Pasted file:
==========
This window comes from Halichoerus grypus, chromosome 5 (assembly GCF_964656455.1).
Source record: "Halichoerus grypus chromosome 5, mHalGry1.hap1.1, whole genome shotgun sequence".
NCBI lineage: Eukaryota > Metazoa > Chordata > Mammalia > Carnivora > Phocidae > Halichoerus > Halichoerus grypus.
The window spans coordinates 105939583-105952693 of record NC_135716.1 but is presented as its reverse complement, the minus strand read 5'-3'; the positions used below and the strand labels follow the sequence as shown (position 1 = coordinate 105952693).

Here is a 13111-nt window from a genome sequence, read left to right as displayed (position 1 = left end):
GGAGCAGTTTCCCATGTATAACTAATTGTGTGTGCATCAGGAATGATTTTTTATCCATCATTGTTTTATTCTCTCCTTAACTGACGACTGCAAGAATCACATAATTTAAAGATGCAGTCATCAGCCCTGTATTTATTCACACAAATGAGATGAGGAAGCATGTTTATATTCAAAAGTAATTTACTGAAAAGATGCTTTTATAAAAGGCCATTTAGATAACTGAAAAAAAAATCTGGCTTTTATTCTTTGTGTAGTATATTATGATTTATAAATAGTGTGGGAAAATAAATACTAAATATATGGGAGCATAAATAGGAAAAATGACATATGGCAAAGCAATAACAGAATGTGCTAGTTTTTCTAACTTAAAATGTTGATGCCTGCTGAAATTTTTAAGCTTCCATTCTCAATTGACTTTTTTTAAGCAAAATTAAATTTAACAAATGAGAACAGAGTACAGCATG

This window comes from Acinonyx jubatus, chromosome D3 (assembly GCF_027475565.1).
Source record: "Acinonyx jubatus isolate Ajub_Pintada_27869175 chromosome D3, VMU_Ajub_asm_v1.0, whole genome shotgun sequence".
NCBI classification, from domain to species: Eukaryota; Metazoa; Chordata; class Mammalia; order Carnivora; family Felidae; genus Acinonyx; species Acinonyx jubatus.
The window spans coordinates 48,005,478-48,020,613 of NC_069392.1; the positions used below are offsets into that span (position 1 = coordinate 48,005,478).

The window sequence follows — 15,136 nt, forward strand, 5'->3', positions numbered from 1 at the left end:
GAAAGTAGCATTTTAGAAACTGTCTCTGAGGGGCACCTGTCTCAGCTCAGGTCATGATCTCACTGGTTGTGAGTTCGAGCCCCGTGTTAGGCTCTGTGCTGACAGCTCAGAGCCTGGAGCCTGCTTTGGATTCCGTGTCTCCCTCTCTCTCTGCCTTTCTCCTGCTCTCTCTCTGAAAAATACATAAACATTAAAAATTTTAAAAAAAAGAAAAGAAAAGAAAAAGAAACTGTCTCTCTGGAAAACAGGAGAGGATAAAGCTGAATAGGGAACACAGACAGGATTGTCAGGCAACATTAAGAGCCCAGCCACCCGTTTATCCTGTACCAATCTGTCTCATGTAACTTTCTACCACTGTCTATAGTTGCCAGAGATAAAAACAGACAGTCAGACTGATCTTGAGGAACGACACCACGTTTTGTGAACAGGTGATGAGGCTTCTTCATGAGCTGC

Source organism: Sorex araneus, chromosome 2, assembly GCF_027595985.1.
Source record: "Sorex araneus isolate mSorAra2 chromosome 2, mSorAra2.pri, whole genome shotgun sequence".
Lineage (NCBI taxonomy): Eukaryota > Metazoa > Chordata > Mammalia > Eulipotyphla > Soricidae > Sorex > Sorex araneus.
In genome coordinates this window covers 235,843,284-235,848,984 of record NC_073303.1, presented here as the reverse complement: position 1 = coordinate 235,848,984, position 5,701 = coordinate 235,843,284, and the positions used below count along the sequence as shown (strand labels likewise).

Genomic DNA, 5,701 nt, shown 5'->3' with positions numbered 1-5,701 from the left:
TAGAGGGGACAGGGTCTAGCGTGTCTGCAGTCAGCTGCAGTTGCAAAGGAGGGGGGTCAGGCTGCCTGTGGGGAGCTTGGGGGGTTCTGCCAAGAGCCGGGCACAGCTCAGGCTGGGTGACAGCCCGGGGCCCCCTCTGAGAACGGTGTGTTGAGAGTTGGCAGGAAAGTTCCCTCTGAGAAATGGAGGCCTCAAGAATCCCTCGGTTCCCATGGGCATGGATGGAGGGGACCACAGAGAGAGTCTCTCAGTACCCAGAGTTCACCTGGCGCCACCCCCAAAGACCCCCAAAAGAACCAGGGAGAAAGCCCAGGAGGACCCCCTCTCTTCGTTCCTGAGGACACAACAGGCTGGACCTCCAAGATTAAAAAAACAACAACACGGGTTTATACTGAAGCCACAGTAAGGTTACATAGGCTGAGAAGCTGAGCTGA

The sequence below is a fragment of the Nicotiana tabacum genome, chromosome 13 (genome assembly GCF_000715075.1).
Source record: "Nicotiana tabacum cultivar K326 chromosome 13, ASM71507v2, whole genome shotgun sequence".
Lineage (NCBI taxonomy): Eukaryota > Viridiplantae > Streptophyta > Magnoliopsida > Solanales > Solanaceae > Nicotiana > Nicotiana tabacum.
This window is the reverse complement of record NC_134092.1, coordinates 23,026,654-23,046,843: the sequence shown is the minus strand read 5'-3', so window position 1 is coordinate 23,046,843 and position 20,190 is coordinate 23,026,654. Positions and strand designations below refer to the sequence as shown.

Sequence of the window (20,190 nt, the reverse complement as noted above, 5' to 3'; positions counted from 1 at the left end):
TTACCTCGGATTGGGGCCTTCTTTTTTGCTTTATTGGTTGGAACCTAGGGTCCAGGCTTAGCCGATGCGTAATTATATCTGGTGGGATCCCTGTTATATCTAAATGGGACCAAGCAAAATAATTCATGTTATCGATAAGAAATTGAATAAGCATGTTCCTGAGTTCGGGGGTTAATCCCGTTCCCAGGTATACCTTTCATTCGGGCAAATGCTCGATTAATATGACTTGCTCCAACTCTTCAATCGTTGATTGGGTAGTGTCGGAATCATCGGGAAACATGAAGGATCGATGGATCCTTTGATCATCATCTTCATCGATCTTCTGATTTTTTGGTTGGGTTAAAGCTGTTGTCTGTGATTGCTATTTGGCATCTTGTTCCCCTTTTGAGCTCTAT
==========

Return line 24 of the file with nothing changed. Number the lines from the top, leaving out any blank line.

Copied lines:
TTACCTCGGATTGGGGCCTTCTTTTTTGCTTTATTGGTTGGAACCTAGGGTCCAGGCTTAGCCGATGCGTAATTATATCTGGTGGGATCCCTGTTATATCTAAATGGGACCAAGCAAAATAATTCATGTTATCGATAAGAAATTGAATAAGCATGTTCCTGAGTTCGGGGGTTAATCCCGTTCCCAGGTATACCTTTCATTCGGGCAAATGCTCGATTAATATGACTTGCTCCAACTCTTCAATCGTTGATTGGGTAGTGTCGGAATCATCGGGAAACATGAAGGATCGATGGATCCTTTGATCATCATCTTCATCGATCTTCTGATTTTTTGGTTGGGTTAAAGCTGTTGTCTGTGATTGCTATTTGGCATCTTGTTCCCCTTTTGAGCTCTAT